This invention relates to a container made of synthetic resin and to a method for the manufacture thereof. Particularly, this invention relates to a container made of synthetic resin possessing an extremely high gas barrier property and satisfactory transparency and the ability to retain the interior thereof under a high degree of vacuum or pressure stably for a long period of time and to a method for the manufacture of the container. More particularly, this invention relates to a container for holding a gas containing beverage, a blood collecting vessel under a vacuum, a container for holding a chemical agent, or a container for performing a test and to a method for the manufacture of such a container.

2. Description of the Prior Art

Heretofore, containers made of various types of synthetic resins have been in use in various fields. Among these containers are counted those which by nature are used with the interiors thereof kept under a vacuum or a pressure. Containers for gas containing beverages such as beer, cola, and cider are concrete examples. Some of the containers made of synthetic resin are used for holding chemical solutions. Containers for holding transfusion fluids such as fatty transfusion fluid, nutritive drinks containing amino acids, aqueous glucose solution, and physiological saline are concrete exmaples.

When blood is collected from a human body, the method of vacuum blood collection has found popular acceptance because it entails hemolysis and coagulation only to a minimal extent, warrants collection of specimens suffering from contamination or evaporation of water, and, in terms of efficiency, enables preparation for blood collection and management of devices to be simplified. The vacuum blood collecting vessel which is used in the method of vacuum blood collection comprises a tubular container and a pierceable tightly sealing rubber plug. The tightly sealed container has the interior thereof kept in a vacuum. Desired blood collection with this tightly sealed container is attained by having one end of a blood collection needle plunged into the blood vessel and the other end thereof plunged through the rubber plug into the tightly sealed container thereby establishing communication between the interior of the container and the blood vessel and causing the blood to flow into the container by virtue of the negative pressure present therein. In one example of the vacuum blood collecting vessel heretofore in use, a tubular container made of glass which lacks permeability to gas and excels in transparency is used as the tubular container and a plug made of butyl rubber which is insignificantly permeable to gas and pierceable is used as the plug.

Heretofore, a testing device formed by placing a testing chemicals in a container has been used for effecting desired diagnosis by culturing a microorganism present in blood or some other body fluid or detecting any abnormal component in such blood or body fluid. One example of the testing device comprises a container and a body fluid or gel-like culture medium and an anticoagulant held therein.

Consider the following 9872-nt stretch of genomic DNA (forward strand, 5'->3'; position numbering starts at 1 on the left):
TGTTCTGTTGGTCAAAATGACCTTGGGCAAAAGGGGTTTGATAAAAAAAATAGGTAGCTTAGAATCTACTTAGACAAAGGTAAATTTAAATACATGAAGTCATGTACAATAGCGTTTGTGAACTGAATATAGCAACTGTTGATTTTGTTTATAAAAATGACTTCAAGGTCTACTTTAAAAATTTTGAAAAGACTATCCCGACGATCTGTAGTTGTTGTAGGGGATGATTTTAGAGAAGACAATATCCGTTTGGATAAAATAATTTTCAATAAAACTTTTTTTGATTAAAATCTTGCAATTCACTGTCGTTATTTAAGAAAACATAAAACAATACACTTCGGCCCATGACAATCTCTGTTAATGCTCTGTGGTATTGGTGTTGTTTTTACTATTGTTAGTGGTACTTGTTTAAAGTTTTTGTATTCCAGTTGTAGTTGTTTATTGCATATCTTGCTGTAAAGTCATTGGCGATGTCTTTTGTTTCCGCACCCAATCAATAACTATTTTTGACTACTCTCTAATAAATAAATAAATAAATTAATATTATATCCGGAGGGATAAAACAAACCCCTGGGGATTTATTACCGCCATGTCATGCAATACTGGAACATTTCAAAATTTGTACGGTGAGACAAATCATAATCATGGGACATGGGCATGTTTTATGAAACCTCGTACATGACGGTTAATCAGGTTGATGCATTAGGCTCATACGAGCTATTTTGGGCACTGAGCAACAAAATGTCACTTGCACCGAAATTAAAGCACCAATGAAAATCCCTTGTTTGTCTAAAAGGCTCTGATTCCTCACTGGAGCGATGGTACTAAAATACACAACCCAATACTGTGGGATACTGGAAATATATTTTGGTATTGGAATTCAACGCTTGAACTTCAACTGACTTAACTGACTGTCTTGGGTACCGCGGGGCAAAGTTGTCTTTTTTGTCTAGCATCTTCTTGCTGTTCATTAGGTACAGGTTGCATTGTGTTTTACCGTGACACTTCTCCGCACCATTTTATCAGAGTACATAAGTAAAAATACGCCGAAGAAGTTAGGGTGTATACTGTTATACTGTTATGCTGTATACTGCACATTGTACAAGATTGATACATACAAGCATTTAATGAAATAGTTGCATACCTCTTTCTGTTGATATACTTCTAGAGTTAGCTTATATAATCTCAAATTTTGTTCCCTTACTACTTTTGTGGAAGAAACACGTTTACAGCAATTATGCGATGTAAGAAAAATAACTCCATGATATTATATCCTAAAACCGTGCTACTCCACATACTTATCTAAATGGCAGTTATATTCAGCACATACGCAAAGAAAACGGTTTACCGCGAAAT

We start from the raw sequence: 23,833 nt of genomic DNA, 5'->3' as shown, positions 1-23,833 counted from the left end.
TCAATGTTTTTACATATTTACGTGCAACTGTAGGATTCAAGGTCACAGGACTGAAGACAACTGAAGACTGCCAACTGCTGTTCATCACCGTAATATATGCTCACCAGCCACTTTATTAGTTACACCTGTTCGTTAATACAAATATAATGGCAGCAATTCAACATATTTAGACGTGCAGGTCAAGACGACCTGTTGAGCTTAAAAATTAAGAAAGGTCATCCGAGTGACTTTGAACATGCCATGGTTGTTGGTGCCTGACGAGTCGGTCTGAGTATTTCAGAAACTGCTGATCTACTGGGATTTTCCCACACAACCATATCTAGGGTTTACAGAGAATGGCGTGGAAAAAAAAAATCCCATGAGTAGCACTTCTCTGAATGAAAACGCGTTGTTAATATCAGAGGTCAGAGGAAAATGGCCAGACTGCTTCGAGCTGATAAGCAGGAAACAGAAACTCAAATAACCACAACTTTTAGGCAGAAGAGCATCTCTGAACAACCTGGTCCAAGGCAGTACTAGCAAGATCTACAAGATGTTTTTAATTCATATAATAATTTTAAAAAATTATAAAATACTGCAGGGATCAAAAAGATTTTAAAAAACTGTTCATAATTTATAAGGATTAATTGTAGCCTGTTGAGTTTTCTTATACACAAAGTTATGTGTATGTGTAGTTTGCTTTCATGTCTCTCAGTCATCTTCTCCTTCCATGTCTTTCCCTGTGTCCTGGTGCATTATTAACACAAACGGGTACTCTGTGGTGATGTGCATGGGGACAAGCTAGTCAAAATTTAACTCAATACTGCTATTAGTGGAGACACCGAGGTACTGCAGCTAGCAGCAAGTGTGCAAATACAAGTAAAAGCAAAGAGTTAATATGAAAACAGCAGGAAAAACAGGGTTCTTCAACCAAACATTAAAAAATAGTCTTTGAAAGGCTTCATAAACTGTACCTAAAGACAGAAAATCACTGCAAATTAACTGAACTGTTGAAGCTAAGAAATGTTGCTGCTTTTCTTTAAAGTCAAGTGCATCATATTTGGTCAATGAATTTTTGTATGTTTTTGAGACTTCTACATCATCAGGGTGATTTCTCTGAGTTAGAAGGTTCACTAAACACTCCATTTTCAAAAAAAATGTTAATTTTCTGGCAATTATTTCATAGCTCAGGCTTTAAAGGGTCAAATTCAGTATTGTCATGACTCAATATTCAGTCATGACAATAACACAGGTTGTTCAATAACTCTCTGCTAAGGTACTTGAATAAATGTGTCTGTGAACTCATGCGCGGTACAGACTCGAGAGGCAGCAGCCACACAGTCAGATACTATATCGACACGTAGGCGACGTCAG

In the vacuum container of the nature which has been in use, a container made of glass which lacks permeability to gas and enjoys satisfactory transparency has been adpoted as the container body. The container made of glass, however, has the disadvantage that it is liable to sustain breakage while in storage, transportation, or use and, moreover, is heavy. Thus, researches have been conducted on the feasibility of containers made of light and transparent synthetic resin. Since virtually all grades of synthetic resin are permeable to gas to varying extents, containers made of such synthetic resin are invaded by ambient gas such as, for example, air after prolonged storage. Particularly in the case of the vacuum blood collection tube, it is deprived of its ability to effect required collection of blood after prolonged storage because the inner pressure thereof rises owing to the invasion by the ambient gas. Thus, it has been necessary for the tube to be preserved in a vacuum packaged container. The preservation by the use of the vacuum packaged container, however, proves extremely expensive because this container by nature is required to keep the interior thereof under a high degree of vacuum. This container also has the disadvantage that since it is sealed and opened at the expense of much time and labor, it proves quite costly. Then, in the case of the container for a beverage containing carbon dioxide gas, there is the possibility that the carbon dioxide gas component in the beverage will penetrate the wall of the container and diffuse into the ambient air. In the case of the container for a fatty transfusion fluid or an amino acid, the fluid within is degenerated by oxidation with the oxygen contained in the ambient air entering the container. Thus, the adoption of the container made of synthetic resin makes it necessary for this container to be preserved in a vacuum packaged container. The preservation by the use of the vacuum packaged container, however, proves extremely expensive because this container by nature is required to keep the interior thereof under a high degree of vacuum. This container also has the disadvantage that since it is sealed and opened at the expense of much time and labor, it proves quite costly. In the case of the container for an aqueous solution such as aqueous glucose solution or physiological saline solution, there is the disadvantage that since the water within vaporizes and, in the form of steam, penetrates the synthetic resin wall of the container, the aqueous solution suffers from gradual change of concentration.